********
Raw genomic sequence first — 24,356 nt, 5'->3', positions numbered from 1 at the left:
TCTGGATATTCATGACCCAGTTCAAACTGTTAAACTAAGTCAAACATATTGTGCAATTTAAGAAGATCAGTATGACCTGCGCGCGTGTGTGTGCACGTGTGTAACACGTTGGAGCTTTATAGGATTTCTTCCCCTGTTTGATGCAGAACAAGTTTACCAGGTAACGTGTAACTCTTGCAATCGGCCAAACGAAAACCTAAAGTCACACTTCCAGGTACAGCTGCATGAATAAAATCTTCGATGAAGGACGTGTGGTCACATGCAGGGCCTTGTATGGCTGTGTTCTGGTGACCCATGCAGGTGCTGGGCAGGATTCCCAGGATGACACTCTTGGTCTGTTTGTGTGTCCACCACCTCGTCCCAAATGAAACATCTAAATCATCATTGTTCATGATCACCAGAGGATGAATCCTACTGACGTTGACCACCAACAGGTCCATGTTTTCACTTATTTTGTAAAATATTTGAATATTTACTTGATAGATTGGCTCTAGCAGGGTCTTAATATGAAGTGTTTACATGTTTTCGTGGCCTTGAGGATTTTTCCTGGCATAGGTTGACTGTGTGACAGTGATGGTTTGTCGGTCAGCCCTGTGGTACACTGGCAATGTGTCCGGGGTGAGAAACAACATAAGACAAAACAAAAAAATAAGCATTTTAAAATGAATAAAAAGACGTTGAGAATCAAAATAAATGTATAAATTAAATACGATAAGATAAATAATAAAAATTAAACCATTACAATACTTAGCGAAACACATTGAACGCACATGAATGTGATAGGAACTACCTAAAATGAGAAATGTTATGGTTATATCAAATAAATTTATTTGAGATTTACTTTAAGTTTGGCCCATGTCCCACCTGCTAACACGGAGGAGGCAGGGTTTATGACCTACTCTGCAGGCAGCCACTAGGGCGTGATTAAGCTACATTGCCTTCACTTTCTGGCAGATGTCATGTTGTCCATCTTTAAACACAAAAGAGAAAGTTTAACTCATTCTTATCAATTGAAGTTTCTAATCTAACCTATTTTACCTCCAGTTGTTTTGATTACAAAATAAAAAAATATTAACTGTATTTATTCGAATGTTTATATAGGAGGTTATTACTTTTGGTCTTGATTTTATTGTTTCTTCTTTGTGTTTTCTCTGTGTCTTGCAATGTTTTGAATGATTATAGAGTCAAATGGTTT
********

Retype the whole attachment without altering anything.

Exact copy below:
Raw genomic sequence first — 24,356 nt, 5'->3', positions numbered from 1 at the left:
TCTGGATATTCATGACCCAGTTCAAACTGTTAAACTAAGTCAAACATATTGTGCAATTTAAGAAGATCAGTATGACCTGCGCGCGTGTGTGTGCACGTGTGTAACACGTTGGAGCTTTATAGGATTTCTTCCCCTGTTTGATGCAGAACAAGTTTACCAGGTAACGTGTAACTCTTGCAATCGGCCAAACGAAAACCTAAAGTCACACTTCCAGGTACAGCTGCATGAATAAAATCTTCGATGAAGGACGTGTGGTCACATGCAGGGCCTTGTATGGCTGTGTTCTGGTGACCCATGCAGGTGCTGGGCAGGATTCCCAGGATGACACTCTTGGTCTGTTTGTGTGTCCACCACCTCGTCCCAAATGAAACATCTAAATCATCATTGTTCATGATCACCAGAGGATGAATCCTACTGACGTTGACCACCAACAGGTCCATGTTTTCACTTATTTTGTAAAATATTTGAATATTTACTTGATAGATTGGCTCTAGCAGGGTCTTAATATGAAGTGTTTACATGTTTTCGTGGCCTTGAGGATTTTTCCTGGCATAGGTTGACTGTGTGACAGTGATGGTTTGTCGGTCAGCCCTGTGGTACACTGGCAATGTGTCCGGGGTGAGAAACAACATAAGACAAAACAAAAAAATAAGCATTTTAAAATGAATAAAAAGACGTTGAGAATCAAAATAAATGTATAAATTAAATACGATAAGATAAATAATAAAAATTAAACCATTACAATACTTAGCGAAACACATTGAACGCACATGAATGTGATAGGAACTACCTAAAATGAGAAATGTTATGGTTATATCAAATAAATTTATTTGAGATTTACTTTAAGTTTGGCCCATGTCCCACCTGCTAACACGGAGGAGGCAGGGTTTATGACCTACTCTGCAGGCAGCCACTAGGGCGTGATTAAGCTACATTGCCTTCACTTTCTGGCAGATGTCATGTTGTCCATCTTTAAACACAAAAGAGAAAGTTTAACTCATTCTTATCAATTGAAGTTTCTAATCTAACCTATTTTACCTCCAGTTGTTTTGATTACAAAATAAAAAAATATTAACTGTATTTATTCGAATGTTTATATAGGAGGTTATTACTTTTGGTCTTGATTTTATTGTTTCTTCTTTGTGTTTTCTCTGTGTCTTGCAATGTTTTGAATGATTATAGAGTCAAATGGTTT